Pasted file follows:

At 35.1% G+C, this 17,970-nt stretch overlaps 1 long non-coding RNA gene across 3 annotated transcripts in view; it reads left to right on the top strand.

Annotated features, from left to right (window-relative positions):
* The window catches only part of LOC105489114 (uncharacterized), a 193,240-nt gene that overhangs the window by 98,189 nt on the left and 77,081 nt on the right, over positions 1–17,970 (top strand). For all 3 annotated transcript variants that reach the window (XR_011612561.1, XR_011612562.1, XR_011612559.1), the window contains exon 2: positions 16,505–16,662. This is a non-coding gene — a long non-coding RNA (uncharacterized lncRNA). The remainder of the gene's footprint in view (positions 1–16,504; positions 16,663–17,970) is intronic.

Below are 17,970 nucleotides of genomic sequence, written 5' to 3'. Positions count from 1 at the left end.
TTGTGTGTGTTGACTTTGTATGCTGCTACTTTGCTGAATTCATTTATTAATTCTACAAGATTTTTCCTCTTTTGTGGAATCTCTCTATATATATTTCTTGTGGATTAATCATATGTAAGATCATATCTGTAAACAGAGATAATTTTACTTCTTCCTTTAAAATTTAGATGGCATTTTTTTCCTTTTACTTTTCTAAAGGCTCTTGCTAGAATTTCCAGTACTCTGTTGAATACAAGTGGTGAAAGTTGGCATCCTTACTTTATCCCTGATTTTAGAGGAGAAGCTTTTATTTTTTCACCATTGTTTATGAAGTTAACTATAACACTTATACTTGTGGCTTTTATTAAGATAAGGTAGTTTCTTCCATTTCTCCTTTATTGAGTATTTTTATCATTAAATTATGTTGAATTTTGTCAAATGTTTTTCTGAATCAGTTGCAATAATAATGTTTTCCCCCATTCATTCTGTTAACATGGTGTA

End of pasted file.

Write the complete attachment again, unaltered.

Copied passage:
At 35.1% G+C, this 17,970-nt stretch overlaps 1 long non-coding RNA gene across 3 annotated transcripts in view; it reads left to right on the top strand.

Annotated features, from left to right (window-relative positions):
* The window catches only part of LOC105489114 (uncharacterized), a 193,240-nt gene that overhangs the window by 98,189 nt on the left and 77,081 nt on the right, over positions 1–17,970 (top strand). For all 3 annotated transcript variants that reach the window (XR_011612561.1, XR_011612562.1, XR_011612559.1), the window contains exon 2: positions 16,505–16,662. This is a non-coding gene — a long non-coding RNA (uncharacterized lncRNA). The remainder of the gene's footprint in view (positions 1–16,504; positions 16,663–17,970) is intronic.

Below are 17,970 nucleotides of genomic sequence, written 5' to 3'. Positions count from 1 at the left end.
TTGTGTGTGTTGACTTTGTATGCTGCTACTTTGCTGAATTCATTTATTAATTCTACAAGATTTTTCCTCTTTTGTGGAATCTCTCTATATATATTTCTTGTGGATTAATCATATGTAAGATCATATCTGTAAACAGAGATAATTTTACTTCTTCCTTTAAAATTTAGATGGCATTTTTTTCCTTTTACTTTTCTAAAGGCTCTTGCTAGAATTTCCAGTACTCTGTTGAATACAAGTGGTGAAAGTTGGCATCCTTACTTTATCCCTGATTTTAGAGGAGAAGCTTTTATTTTTTCACCATTGTTTATGAAGTTAACTATAACACTTATACTTGTGGCTTTTATTAAGATAAGGTAGTTTCTTCCATTTCTCCTTTATTGAGTATTTTTATCATTAAATTATGTTGAATTTTGTCAAATGTTTTTCTGAATCAGTTGCAATAATAATGTTTTCCCCCATTCATTCTGTTAACATGGTGTA